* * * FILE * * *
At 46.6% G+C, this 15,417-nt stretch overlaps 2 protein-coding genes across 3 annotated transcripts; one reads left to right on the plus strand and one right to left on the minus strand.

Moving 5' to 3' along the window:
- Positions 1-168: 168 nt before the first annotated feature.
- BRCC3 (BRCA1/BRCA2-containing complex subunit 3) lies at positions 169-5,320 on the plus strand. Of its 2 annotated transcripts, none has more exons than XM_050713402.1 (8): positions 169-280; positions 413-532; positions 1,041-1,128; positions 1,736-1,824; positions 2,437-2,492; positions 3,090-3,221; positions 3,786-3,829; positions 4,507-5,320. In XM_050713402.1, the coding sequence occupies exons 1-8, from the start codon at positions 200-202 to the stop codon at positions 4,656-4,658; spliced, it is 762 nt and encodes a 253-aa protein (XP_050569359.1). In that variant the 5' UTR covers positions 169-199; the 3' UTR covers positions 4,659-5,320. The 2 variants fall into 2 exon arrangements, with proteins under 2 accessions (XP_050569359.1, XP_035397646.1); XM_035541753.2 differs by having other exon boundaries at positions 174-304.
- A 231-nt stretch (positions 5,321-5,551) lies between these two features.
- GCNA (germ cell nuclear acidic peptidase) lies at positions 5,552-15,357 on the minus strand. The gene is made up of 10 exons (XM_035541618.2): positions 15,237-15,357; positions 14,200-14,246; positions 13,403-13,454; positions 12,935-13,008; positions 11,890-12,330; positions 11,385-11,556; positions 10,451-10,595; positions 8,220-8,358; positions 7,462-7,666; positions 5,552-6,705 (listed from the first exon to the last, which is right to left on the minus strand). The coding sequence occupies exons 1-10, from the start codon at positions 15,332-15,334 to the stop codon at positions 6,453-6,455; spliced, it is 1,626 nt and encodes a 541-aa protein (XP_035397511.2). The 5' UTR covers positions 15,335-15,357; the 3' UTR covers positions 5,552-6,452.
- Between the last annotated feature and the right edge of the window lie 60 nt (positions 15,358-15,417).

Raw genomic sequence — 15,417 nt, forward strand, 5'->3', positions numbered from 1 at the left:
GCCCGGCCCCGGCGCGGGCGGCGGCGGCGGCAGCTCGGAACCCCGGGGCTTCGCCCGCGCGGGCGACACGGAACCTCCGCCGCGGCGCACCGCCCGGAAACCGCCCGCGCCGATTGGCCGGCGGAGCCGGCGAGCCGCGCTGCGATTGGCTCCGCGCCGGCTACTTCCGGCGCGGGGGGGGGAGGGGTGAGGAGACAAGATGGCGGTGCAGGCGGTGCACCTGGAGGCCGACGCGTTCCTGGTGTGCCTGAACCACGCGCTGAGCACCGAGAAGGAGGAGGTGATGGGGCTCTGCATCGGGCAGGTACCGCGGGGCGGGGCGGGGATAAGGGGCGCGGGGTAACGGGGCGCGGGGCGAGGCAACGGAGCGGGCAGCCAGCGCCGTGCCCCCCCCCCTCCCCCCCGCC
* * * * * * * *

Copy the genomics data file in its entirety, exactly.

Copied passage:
At 46.6% G+C, this 15,417-nt stretch overlaps 2 protein-coding genes across 3 annotated transcripts; one reads left to right on the plus strand and one right to left on the minus strand.

Moving 5' to 3' along the window:
- Positions 1-168: 168 nt before the first annotated feature.
- BRCC3 (BRCA1/BRCA2-containing complex subunit 3) lies at positions 169-5,320 on the plus strand. Of its 2 annotated transcripts, none has more exons than XM_050713402.1 (8): positions 169-280; positions 413-532; positions 1,041-1,128; positions 1,736-1,824; positions 2,437-2,492; positions 3,090-3,221; positions 3,786-3,829; positions 4,507-5,320. In XM_050713402.1, the coding sequence occupies exons 1-8, from the start codon at positions 200-202 to the stop codon at positions 4,656-4,658; spliced, it is 762 nt and encodes a 253-aa protein (XP_050569359.1). In that variant the 5' UTR covers positions 169-199; the 3' UTR covers positions 4,659-5,320. The 2 variants fall into 2 exon arrangements, with proteins under 2 accessions (XP_050569359.1, XP_035397646.1); XM_035541753.2 differs by having other exon boundaries at positions 174-304.
- A 231-nt stretch (positions 5,321-5,551) lies between these two features.
- GCNA (germ cell nuclear acidic peptidase) lies at positions 5,552-15,357 on the minus strand. The gene is made up of 10 exons (XM_035541618.2): positions 15,237-15,357; positions 14,200-14,246; positions 13,403-13,454; positions 12,935-13,008; positions 11,890-12,330; positions 11,385-11,556; positions 10,451-10,595; positions 8,220-8,358; positions 7,462-7,666; positions 5,552-6,705 (listed from the first exon to the last, which is right to left on the minus strand). The coding sequence occupies exons 1-10, from the start codon at positions 15,332-15,334 to the stop codon at positions 6,453-6,455; spliced, it is 1,626 nt and encodes a 541-aa protein (XP_035397511.2). The 5' UTR covers positions 15,335-15,357; the 3' UTR covers positions 5,552-6,452.
- Between the last annotated feature and the right edge of the window lie 60 nt (positions 15,358-15,417).

Raw genomic sequence — 15,417 nt, forward strand, 5'->3', positions numbered from 1 at the left:
GCCCGGCCCCGGCGCGGGCGGCGGCGGCGGCAGCTCGGAACCCCGGGGCTTCGCCCGCGCGGGCGACACGGAACCTCCGCCGCGGCGCACCGCCCGGAAACCGCCCGCGCCGATTGGCCGGCGGAGCCGGCGAGCCGCGCTGCGATTGGCTCCGCGCCGGCTACTTCCGGCGCGGGGGGGGGAGGGGTGAGGAGACAAGATGGCGGTGCAGGCGGTGCACCTGGAGGCCGACGCGTTCCTGGTGTGCCTGAACCACGCGCTGAGCACCGAGAAGGAGGAGGTGATGGGGCTCTGCATCGGGCAGGTACCGCGGGGCGGGGCGGGGATAAGGGGCGCGGGGTAACGGGGCGCGGGGCGAGGCAACGGAGCGGGCAGCCAGCGCCGTGCCCCCCCCCCTCCCCCCCGCC